Nia Technologies is a non-profit Canadian Social Enterprise dedicated to developing high quality prosthetics for children with disabilities in developing countries. What’s unique is that these prosthetics are being developed with 3D printing technology. The technology developed by Nia is called 3D PrintAbility. It combines 3D scanning, modeling, and printing to create custom lower limb prosthetics. 3D PrintAbility was developed in collaboration with Matt Ratto of the Semaphore Research Cluster, at the University of Toronto.

3D PrintAbility can be used to scan a specific patient’s limb and create a functional prosthetic in as little as one and a half days. Nia currently creates transtibial (below-the-knee) prosthetic sockets and ankle-foot braces. Nia’s prosthetics are made from Ninjaflex high strength nylon.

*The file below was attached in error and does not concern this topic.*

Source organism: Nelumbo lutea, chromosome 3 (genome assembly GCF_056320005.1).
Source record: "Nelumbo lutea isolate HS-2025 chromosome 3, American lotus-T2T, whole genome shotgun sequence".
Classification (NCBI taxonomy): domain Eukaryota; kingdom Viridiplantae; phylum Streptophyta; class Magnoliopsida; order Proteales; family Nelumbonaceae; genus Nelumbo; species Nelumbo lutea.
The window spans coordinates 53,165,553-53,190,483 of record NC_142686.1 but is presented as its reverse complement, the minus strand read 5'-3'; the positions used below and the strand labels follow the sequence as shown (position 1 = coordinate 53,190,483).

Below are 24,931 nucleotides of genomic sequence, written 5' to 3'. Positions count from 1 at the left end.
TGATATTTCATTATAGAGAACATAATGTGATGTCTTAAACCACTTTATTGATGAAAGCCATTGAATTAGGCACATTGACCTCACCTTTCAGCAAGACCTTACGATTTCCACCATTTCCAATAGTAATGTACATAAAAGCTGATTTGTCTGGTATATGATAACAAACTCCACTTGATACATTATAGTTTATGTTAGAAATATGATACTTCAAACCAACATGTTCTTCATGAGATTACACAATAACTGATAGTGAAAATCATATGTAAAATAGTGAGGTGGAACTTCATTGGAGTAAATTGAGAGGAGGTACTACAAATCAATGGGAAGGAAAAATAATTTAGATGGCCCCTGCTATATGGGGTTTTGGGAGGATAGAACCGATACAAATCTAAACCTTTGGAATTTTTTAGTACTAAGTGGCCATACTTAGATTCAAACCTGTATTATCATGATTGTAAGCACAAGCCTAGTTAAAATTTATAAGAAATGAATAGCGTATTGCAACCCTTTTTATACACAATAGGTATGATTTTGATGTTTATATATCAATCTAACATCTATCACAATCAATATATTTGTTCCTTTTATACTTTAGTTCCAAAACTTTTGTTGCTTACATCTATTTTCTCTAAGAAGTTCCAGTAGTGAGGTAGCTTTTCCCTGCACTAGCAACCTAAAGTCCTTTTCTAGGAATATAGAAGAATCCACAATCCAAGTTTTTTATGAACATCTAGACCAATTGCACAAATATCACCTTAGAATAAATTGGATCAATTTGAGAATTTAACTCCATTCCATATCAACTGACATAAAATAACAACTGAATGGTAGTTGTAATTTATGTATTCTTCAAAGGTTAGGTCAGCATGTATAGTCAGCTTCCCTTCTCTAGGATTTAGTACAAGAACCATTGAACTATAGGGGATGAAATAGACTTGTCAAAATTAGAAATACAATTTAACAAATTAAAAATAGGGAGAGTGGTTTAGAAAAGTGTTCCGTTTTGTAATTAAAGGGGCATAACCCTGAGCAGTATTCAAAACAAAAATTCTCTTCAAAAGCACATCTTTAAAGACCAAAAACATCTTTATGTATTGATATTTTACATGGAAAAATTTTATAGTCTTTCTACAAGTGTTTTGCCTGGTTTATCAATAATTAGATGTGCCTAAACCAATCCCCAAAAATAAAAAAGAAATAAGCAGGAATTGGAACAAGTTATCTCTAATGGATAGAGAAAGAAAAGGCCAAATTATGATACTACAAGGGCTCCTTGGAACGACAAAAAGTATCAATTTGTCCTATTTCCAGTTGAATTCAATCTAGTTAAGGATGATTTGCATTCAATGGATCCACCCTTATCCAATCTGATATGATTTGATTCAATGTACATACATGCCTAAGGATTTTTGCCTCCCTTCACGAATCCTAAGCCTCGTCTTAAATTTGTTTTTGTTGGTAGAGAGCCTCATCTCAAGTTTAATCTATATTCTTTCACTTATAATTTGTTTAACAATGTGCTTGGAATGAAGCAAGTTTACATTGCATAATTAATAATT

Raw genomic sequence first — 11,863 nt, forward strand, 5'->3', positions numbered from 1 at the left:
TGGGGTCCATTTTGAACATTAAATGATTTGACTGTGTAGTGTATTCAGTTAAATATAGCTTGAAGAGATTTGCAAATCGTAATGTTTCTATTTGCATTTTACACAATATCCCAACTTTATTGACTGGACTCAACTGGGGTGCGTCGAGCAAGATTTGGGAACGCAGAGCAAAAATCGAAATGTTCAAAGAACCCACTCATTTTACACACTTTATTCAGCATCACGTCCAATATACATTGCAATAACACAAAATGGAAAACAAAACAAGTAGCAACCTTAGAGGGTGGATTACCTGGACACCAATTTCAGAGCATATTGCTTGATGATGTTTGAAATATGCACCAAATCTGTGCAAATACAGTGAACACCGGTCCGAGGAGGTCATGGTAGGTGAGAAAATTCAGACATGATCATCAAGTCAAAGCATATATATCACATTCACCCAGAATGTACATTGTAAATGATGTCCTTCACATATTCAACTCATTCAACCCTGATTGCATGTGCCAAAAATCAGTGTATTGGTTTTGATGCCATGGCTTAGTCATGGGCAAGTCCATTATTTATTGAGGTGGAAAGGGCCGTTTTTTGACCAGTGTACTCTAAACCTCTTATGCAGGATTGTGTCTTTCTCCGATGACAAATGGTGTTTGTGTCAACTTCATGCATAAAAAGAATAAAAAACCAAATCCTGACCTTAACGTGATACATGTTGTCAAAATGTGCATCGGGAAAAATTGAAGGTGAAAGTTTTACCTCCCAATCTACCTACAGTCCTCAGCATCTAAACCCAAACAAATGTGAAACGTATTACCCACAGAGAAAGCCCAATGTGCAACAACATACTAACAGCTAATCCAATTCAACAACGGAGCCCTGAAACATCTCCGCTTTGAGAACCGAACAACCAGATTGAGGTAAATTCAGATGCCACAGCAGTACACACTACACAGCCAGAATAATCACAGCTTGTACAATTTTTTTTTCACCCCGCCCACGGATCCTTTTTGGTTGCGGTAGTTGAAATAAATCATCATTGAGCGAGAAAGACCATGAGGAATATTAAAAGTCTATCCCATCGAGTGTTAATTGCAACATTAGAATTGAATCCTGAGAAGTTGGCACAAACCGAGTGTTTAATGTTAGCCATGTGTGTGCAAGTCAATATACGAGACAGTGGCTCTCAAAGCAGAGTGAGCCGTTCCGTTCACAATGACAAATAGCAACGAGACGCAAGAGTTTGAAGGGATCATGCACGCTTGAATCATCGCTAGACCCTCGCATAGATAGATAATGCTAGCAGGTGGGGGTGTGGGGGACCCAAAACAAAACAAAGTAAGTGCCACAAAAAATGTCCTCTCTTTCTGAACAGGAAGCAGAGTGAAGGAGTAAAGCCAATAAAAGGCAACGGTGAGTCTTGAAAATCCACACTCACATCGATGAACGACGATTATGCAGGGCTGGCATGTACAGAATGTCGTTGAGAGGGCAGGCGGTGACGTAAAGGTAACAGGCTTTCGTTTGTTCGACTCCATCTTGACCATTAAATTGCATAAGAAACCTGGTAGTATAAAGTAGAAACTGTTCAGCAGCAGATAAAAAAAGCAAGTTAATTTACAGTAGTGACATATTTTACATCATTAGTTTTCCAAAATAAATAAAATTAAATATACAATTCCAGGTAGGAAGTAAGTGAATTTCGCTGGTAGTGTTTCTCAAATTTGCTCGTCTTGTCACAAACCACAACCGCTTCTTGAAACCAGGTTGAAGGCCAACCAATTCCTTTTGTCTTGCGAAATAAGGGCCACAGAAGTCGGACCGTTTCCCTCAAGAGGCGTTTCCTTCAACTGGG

Nia has used 3D PrintAbility to develop prosthetic sockets for children living in developing countries. The prosthetics were tested in Uganda in 2015 on a group of 40 children, and Nia will return there this year with more prosthetic designs to test. It is estimated that there are more than 250,000 children in Uganda who require prosthetics. They hope to expand to helping children in other countries in the future.

For more information:

http://niatech.org

https://preview.utoronto.ca/news/nia-technologies-brings-3d-prosthetic-printing-developing-countries?utm_source=Bulletin&utm_medium=Email&utm_content=News&utm_campaign=eViews

https://www.thestar.com/news/gta/2015/01/01/a_toronto_gift_to_uganda_3dprinted_prosthetics.html